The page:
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Pretty Brutal

Directed by Monica De Alwis

Genre: Documentary
Time: 62 minutes
Language: English
Country: New Zealand

US Premiere

Synopsis Meet the women of the Pirate City Rollers, the first roller derby league in New Zealand. This smashmouth group of femme fatales are fighting together (and amongst each other) to garner support for their starter league. Everything’s an argument: the struggle for sponsorships, the “right kind” of publicity, the internal politics, even the physical toll of a brutal sport.

After following the group through their inaugural season, filmmaker Monica Dealwis edits her footage a masterpiece of storytelling. What might have been a generic league profile quickly shifts into a character study as it becomes clear that one dynamic league founder, fraught with personal insecurity and passive-aggressive tendencies, has the capability to make or break the entire league.

It’s a sport where lipstick, fishnets, and compound fractures are equally commonplace. Where women use feminine allure to sell a stereotypically unfeminine activity. Where cattiness and competition abound both on the rink and off. And where a power struggle gets out of control when it goes to a mascara-addled head.

This film contains strong language.

Synopsis by Kate and Mike Bernola

This film will be preceded by:
First Match (14 minutes, US)

Directed by Olivia Newman

Synopsis: Monique is the first girl on her high school's all boys wrestling team. Though she struggles for acceptance from her teammates, she has a bigger goal: Monique sees wrestling as a way to connect with her father -- a former high school wrestler who is a struggling single dad. (14 minutes, USA)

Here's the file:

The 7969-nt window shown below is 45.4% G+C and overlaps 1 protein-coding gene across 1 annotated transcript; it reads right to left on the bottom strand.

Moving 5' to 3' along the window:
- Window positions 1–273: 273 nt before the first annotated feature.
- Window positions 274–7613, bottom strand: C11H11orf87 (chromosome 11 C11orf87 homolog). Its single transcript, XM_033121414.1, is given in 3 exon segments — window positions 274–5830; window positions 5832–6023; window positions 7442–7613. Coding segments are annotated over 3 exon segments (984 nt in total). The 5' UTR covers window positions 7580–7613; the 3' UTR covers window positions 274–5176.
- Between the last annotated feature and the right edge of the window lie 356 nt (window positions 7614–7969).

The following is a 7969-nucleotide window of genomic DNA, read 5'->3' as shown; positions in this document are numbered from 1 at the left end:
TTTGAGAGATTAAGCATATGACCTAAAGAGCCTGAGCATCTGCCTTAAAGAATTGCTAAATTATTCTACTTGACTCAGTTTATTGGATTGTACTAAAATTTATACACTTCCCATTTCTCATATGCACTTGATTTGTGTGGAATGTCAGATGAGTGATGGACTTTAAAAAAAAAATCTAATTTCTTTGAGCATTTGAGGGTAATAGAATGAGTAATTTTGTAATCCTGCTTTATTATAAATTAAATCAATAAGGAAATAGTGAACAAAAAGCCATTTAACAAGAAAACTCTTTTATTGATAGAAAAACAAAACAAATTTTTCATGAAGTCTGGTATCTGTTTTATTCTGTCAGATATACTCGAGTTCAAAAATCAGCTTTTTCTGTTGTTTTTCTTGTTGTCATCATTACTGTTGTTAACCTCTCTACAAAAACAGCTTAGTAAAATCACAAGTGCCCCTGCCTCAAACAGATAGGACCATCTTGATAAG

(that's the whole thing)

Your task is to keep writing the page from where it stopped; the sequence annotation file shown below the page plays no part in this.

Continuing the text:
Monica De Alwis

Director/Producer/Director of Photography/Editor Monica De Alwis is a New Zealand born filmmaker with a Bachelor of Fine Art from Elam, University of Auckland, where she achieved first class honours and majored in intermedia. Exploring documentary in this experimental setting she was awarded the Head of the School’s Prize for Moving Image and Sound. Upon completing her formal studies she exhibited video works in Auckland, was invited to teach at Elam and worked in several creative and research roles on lower-budget film, TV and music video productions. She set up a production company and began work on her first feature length, narrative documentary Pretty Brutal. Monica has become something of a multi-skilled, one-woman band, necessitated by the economic realities and DIY nature of independent filmmaking. Going forward, she will continue to develop her strengths as a Director and Cinematographer, backed with a belief in the importance of documentary as a cultural art form that can engender discussion and action beyond the screen.


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